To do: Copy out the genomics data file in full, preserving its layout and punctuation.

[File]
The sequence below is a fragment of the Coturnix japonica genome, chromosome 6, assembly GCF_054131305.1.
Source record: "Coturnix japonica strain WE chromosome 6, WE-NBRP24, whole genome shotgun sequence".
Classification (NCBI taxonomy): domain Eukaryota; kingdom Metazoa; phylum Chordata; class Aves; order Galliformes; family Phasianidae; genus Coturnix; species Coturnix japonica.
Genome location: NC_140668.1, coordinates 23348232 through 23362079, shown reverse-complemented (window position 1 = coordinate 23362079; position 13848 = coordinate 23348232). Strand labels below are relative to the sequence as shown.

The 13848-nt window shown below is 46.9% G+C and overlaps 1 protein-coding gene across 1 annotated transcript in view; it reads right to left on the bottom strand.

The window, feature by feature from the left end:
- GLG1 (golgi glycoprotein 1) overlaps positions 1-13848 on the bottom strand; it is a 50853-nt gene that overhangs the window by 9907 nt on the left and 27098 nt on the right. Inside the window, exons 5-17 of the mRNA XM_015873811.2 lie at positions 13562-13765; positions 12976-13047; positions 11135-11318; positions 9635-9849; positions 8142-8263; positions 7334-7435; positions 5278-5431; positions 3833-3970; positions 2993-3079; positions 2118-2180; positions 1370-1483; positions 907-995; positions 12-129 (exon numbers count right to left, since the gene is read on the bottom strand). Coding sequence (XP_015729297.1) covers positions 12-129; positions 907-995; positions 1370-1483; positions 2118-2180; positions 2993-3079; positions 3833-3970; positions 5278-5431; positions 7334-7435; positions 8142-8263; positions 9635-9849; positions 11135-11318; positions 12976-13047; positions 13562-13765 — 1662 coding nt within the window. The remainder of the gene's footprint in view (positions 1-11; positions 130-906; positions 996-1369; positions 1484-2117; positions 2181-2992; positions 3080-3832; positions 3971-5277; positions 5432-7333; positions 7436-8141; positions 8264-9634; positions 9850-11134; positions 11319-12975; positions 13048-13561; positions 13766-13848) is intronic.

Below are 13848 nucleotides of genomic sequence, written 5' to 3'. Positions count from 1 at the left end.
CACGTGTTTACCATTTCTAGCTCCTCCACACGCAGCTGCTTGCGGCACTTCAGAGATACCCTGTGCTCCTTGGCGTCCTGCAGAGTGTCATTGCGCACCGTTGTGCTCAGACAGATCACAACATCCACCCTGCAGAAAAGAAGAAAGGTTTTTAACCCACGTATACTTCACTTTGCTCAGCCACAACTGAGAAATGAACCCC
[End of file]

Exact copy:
The sequence below is a fragment of the Coturnix japonica genome, chromosome 6, assembly GCF_054131305.1.
Source record: "Coturnix japonica strain WE chromosome 6, WE-NBRP24, whole genome shotgun sequence".
Classification (NCBI taxonomy): domain Eukaryota; kingdom Metazoa; phylum Chordata; class Aves; order Galliformes; family Phasianidae; genus Coturnix; species Coturnix japonica.
Genome location: NC_140668.1, coordinates 23348232 through 23362079, shown reverse-complemented (window position 1 = coordinate 23362079; position 13848 = coordinate 23348232). Strand labels below are relative to the sequence as shown.

The 13848-nt window shown below is 46.9% G+C and overlaps 1 protein-coding gene across 1 annotated transcript in view; it reads right to left on the bottom strand.

The window, feature by feature from the left end:
- GLG1 (golgi glycoprotein 1) overlaps positions 1-13848 on the bottom strand; it is a 50853-nt gene that overhangs the window by 9907 nt on the left and 27098 nt on the right. Inside the window, exons 5-17 of the mRNA XM_015873811.2 lie at positions 13562-13765; positions 12976-13047; positions 11135-11318; positions 9635-9849; positions 8142-8263; positions 7334-7435; positions 5278-5431; positions 3833-3970; positions 2993-3079; positions 2118-2180; positions 1370-1483; positions 907-995; positions 12-129 (exon numbers count right to left, since the gene is read on the bottom strand). Coding sequence (XP_015729297.1) covers positions 12-129; positions 907-995; positions 1370-1483; positions 2118-2180; positions 2993-3079; positions 3833-3970; positions 5278-5431; positions 7334-7435; positions 8142-8263; positions 9635-9849; positions 11135-11318; positions 12976-13047; positions 13562-13765 — 1662 coding nt within the window. The remainder of the gene's footprint in view (positions 1-11; positions 130-906; positions 996-1369; positions 1484-2117; positions 2181-2992; positions 3080-3832; positions 3971-5277; positions 5432-7333; positions 7436-8141; positions 8264-9634; positions 9850-11134; positions 11319-12975; positions 13048-13561; positions 13766-13848) is intronic.

Below are 13848 nucleotides of genomic sequence, written 5' to 3'. Positions count from 1 at the left end.
CACGTGTTTACCATTTCTAGCTCCTCCACACGCAGCTGCTTGCGGCACTTCAGAGATACCCTGTGCTCCTTGGCGTCCTGCAGAGTGTCATTGCGCACCGTTGTGCTCAGACAGATCACAACATCCACCCTGCAGAAAAGAAGAAAGGTTTTTAACCCACGTATACTTCACTTTGCTCAGCCACAACTGAGAAATGAACCCC